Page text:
Feeds

Revealed: What the US taxman really thinks of crypto-cash Bitcoin

Essential reading if you want to pay your staff in BTC, for instance

Maximizing your infrastructure through virtualization

The US Internal Revenue Service (IRS) has laid out a formal set of policies for how it will handle Bitcoin and other virtual currencies for tax purposes.

In a guide (PDF) released Tuesday, the IRS said that it would be considering cryptocurrencies to be property, and as such would be subject to US laws regarding the transfer and holding of property in calculating taxes.

"The Internal Revenue Service is aware that 'virtual currency' may be used to pay for goods or services, or held for investment," the IRS said in prefacing its sixteen point guide on virtual currencies.

"In some environments, it operates like 'real' currency -- i.e., the coin and paper money of the United States or of any other country that is designated as legal tender, circulates, and is customarily used and accepted as a medium of exchange in the country of issuance -- but it does not have legal tender status in any jurisdiction."

According to the IRS, the ruling allows employers to report wages paid to both employees and contractors as property transactions. This will allow employers and business owners to log and report wages paid out in virtual currency through either a form W-2 (as salary) or a form 1099 (for contract work).

The rulings would apply to transactions in which currency valued at $600 or more was exchanged, the same threshold applied to property transactions under IRS rules.

The ruling will also prevent users from reporting virtual coins in a currency gain or loss as they could foreign currencies. Users will, for tax purposes, value the currency for tax reporting purposes based on the market value at the time the transaction took place (so a virtual currency transaction taking place last summer would be based on currency value at the time rather than a currency's current trading price.)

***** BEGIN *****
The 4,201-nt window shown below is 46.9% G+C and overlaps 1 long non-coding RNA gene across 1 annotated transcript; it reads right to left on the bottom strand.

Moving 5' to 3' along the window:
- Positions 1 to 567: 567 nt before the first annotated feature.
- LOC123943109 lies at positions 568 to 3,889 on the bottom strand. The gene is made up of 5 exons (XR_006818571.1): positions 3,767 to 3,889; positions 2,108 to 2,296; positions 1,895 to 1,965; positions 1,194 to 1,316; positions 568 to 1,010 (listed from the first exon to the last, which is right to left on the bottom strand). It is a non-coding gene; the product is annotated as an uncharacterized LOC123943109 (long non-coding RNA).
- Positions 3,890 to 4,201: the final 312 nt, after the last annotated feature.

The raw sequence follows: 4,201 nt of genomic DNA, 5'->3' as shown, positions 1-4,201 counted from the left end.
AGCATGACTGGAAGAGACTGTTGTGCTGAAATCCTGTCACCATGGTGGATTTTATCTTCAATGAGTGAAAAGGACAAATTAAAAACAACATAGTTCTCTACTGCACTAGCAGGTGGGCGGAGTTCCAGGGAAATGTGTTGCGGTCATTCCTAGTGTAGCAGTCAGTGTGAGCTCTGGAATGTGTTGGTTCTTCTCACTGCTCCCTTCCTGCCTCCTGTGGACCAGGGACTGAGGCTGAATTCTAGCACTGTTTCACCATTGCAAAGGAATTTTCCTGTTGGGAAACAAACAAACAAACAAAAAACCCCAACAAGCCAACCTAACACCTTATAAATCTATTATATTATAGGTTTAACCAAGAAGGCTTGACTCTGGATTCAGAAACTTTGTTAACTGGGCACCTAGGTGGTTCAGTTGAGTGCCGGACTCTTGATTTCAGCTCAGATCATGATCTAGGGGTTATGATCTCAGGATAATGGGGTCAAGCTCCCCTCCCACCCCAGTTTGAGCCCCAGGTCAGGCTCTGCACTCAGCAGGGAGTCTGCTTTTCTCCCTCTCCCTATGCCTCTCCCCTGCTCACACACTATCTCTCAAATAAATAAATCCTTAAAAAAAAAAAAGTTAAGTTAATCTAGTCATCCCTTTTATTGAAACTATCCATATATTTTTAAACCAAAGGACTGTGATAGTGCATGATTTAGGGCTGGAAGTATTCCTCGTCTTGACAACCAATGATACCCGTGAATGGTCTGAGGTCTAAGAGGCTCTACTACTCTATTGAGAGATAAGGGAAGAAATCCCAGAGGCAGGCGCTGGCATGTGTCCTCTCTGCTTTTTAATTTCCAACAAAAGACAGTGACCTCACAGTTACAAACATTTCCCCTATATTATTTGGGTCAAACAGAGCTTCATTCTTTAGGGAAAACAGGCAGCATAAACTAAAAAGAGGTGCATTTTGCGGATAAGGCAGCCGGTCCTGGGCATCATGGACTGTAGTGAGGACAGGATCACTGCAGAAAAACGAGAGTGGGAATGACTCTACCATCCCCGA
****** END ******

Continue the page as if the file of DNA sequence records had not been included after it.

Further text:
Additionally, the IRS said that it will classify companies who facilitate Bitcoin (and other virtual currency transactions) as third-party settlement (TPSO) organizations for tax purposes, placing a classification on the brokers who help conduct virtual currency transactions between merchants and end-users.

The classification comes as many Americans are preparing to file their federal and state income taxes ahead of the 15 April filing deadline.

Government classifications of cryptocurrencies have been a matter of debate and speculation in recent months. Bitcoin in particular has seen prices rise and fall with the release of government decrees and classifications regarding the virtual currency.

Bitcoin markets reacted to the IRS release with little outrage or surprise. The Coindesk Bitcoin Price Index remained (relatively) stable over the course of the day before and after the announcement. The Bitcoin Foundation has yet to offer its two cents (or .00003BTC) on the matter. ®

Top three mobile application threats

More from The Register

next story
Arrr: Freetard-bothering Digital Economy Act tied up, thrown in the hold
Ministry of Fun confirms: Yes, we're busy doing nothing
Help yourself to anyone's photos FOR FREE, suggests UK.gov
Copyright law reforms will keep m'learned friends busy
Apple smacked with privacy sueball over Location Services
Class action launched on behalf of 100 million iPhone owners
US judge: YES, cops or feds so can slurp an ENTIRE Gmail account
Crooks don't have folders labelled 'drug records', opines NY beak
ONE EMAIL costs mining company $300 MEEELION
Environmental activist walks free after hoax sent share price over a cliff
UK government officially adopts Open Document Format
Microsoft insurgency fails, earns snarky remark from UK digital services head
You! Pirate! Stop pirating, or we shall admonish you politely. Repeatedly, if necessary
And we shall go about telling people you smell. No, not really
prev story

Whitepapers

Designing a Defense for Mobile Applications
Learn about the various considerations for defending mobile applications - from the application architecture itself to the myriad testing technologies.
Implementing global e-invoicing with guaranteed legal certainty
Explaining the role local tax compliance plays in successful supply chain management and e-business and how leading global brands are addressing this.
Top 8 considerations to enable and simplify mobility
In this whitepaper learn how to successfully add mobile capabilities simply and cost effectively.
Seven Steps to Software Security
Seven practical steps you can begin to take today to secure your applications and prevent the damages a successful cyber-attack can cause.
Boost IT visibility and business value
How building a great service catalog relieves pressure points and demonstrates the value of IT service management.